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Kindertransport (Nick Hern Books) Paperback – 14 Sep 1995

4.4 out of 5 stars 45 customer reviews

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Product details

  • Paperback: 96 pages
  • Publisher: Nick Hern Books; Rev ed. edition (14 Sept. 1995)
  • Language: English
  • ISBN-10: 1854592270
  • ISBN-13: 978-1854592279
  • Product Dimensions: 13 x 0.5 x 20.3 cm
  • Average Customer Review: 4.4 out of 5 stars  See all reviews (45 customer reviews)
  • Amazon Bestsellers Rank: 1,438,050 in Books (See Top 100 in Books)
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Product description

Review

A powerful contribution to Holocaust literature ... presented with emotional clarity and intense sympathy. New Yorker

Searing theatre that cuts across a continuum of suffering to the very heart of what unifies us as human --The Times

I defy anyone who is a mother or a daughter not to feel a shiver up the spine and the prick of tears as three generations of women count the price of survival...This play tells a true story in more ways than one. --Guardian

Diane Samuels' tale of a nine-year-old Jewish girl escaping an increasingly dangerous pre-War Germany for the relatively safe confines of Manchester has become a classic. --The Stage --This text refers to an alternate Paperback edition.

About the Author

Diane Samuels was born in Liverpool in 1960 and worked as a drama teacher before becoming a full time writer in 1992. She lives in north London. --This text refers to an alternate Paperback edition.

Customer Reviews

Top Customer Reviews

Format: Paperback Verified Purchase
I saw this play several years ago and utterly loved it. Today, I reread the script and was struck again by how poignantly Samuels writes about a child being separated from her parents. The beauty of this play is that the consequences of the forced separation (though it was done through love) can be seen in multiple generations. This plays asks questions that are well worth asking, and it does so with wonderfully written characters that reach out and grab your heartstrings.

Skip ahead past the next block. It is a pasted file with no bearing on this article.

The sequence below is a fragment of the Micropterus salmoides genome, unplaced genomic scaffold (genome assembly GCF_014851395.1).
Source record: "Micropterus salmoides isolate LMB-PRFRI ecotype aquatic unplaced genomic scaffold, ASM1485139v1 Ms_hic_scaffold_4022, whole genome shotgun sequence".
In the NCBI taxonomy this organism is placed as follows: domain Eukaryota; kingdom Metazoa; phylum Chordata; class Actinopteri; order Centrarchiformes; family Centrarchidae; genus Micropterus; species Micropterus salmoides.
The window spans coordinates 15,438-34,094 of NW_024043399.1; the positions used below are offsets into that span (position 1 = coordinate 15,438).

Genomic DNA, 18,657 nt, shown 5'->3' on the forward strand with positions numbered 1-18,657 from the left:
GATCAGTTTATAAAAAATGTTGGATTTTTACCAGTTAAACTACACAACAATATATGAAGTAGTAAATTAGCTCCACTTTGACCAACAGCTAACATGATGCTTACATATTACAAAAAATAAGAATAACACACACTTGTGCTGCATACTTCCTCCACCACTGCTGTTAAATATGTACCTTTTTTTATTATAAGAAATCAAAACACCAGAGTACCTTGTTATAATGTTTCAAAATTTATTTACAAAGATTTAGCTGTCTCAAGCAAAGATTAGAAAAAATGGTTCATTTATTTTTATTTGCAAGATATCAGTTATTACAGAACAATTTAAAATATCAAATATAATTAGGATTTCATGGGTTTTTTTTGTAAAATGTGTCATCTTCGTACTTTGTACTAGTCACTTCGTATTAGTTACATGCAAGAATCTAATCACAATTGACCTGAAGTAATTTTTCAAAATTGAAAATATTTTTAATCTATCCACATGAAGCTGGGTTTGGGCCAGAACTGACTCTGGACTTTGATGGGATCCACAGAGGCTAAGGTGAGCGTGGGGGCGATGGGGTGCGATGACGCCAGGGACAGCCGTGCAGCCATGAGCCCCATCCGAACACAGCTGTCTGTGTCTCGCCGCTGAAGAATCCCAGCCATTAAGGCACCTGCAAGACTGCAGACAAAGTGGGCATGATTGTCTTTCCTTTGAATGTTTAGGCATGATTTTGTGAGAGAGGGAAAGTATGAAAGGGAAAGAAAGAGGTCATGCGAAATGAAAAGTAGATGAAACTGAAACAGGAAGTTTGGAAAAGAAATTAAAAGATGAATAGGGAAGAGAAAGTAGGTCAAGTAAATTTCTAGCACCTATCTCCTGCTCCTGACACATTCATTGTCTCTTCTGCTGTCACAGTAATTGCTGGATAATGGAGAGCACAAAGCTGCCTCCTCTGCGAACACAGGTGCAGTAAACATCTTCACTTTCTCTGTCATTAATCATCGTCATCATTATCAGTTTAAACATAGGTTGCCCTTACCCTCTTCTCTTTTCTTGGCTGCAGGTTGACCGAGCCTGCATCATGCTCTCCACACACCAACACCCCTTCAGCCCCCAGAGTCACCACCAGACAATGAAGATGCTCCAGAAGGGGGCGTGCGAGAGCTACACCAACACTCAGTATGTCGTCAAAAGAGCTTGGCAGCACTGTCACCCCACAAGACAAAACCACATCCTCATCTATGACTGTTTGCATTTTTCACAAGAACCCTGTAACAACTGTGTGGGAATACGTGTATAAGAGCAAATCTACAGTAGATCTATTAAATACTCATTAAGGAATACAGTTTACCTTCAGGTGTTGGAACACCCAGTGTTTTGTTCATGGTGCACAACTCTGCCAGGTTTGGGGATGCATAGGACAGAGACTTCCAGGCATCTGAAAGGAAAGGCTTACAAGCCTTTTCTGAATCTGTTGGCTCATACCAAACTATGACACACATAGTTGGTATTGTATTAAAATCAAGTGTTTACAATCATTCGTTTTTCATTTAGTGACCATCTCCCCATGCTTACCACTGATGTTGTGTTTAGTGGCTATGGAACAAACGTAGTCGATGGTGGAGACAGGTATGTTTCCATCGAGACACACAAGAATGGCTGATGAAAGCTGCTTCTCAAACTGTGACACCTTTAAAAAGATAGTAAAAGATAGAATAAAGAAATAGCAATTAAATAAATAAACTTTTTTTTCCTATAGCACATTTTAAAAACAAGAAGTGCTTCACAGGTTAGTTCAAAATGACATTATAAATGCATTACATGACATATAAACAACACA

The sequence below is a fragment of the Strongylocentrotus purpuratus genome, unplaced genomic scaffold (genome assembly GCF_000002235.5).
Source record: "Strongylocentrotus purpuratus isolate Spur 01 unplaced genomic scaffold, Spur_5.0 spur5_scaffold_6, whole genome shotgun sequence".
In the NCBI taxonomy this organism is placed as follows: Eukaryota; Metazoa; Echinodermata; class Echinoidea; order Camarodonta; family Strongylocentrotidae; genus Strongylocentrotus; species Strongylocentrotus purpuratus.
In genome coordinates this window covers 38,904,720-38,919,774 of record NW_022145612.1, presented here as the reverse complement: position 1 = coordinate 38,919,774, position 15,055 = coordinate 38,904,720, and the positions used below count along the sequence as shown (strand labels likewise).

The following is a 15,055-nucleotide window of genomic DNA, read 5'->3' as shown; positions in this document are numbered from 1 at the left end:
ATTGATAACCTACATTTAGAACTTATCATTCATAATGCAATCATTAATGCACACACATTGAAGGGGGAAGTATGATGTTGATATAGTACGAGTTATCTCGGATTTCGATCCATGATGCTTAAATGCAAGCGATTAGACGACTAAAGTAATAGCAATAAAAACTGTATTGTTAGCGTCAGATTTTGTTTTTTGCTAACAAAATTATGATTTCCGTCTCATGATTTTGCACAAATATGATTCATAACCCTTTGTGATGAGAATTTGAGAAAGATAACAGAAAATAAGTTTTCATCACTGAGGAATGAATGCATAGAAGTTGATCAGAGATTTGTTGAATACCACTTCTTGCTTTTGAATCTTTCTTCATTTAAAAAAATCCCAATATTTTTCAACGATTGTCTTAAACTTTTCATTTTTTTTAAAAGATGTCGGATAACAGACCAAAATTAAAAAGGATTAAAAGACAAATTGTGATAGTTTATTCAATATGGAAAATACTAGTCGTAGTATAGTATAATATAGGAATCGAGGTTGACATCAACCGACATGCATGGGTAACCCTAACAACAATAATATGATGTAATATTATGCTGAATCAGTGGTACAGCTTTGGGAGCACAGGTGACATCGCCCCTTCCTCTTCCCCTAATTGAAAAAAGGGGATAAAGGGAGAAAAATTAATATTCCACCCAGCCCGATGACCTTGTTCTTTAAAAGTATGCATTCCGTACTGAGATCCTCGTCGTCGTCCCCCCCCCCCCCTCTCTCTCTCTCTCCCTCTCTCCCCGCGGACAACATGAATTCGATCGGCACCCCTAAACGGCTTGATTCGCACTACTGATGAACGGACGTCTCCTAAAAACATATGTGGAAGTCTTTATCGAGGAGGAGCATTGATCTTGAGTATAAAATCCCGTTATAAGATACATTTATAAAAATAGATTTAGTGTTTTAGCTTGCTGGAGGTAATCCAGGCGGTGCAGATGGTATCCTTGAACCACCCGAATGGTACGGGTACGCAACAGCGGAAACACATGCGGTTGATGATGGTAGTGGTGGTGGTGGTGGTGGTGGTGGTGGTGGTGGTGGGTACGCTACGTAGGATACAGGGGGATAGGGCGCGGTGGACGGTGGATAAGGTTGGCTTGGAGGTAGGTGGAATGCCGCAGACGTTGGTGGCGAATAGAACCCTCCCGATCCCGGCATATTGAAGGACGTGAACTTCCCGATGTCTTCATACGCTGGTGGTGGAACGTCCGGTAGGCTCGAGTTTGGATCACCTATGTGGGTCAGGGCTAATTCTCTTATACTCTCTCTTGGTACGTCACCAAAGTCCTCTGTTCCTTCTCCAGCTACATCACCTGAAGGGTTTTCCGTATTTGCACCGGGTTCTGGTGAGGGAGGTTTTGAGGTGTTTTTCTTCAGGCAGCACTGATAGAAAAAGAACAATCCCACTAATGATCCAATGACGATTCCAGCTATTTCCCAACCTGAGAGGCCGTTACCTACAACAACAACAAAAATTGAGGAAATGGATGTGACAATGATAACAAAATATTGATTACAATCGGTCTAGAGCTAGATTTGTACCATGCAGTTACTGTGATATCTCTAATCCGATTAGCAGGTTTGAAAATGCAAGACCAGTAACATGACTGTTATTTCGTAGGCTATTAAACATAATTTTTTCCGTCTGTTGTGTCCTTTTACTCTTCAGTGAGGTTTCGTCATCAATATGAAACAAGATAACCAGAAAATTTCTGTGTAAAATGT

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By A Burl on 23 Mar. 2017
Format: Paperback Verified Purchase
lovely book and great service.
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Format: Paperback
It surprises me that a play such as this is regularly performed yet still largely unknown. It centres around the character of Eva, brought to England during the Kindertransport which took Jewish children out of Germany, and her adult self, renamed Evelyn, as she helps her daughter, Faith, to move out of home for the first time. The play focuses on the importance of relationships and identity, Eva having forced herself into assimilation into the English culture at the expense of her own culture and relationship with her mother, whom she presumes died in the Holocaust, but who returns at the end, resulting in the final fusing of the Eva and Evelyn characters, who remain stubbornly separate until this point. Based around testimonies from Kindertransport survivors, the play expresses with heartrending realism the events, traumas and emotions experienced by those who escaped the holocaust. Figures of authority, such as policemen, and everyday things such as trains become metaphors for terror well into Evelyn's adult life, and her relationship with her own daughter is jeapodised as a result of her experiences. But perhaps the most chilling feature of all is the presence of the Ratcatcher, the figure of the young Eva's storybook, who led away the children, and here is personified in all the figures of male authority, a constant reminder of a child's worst nightmare: to be seperated from her parents; to be displaced; to be alone.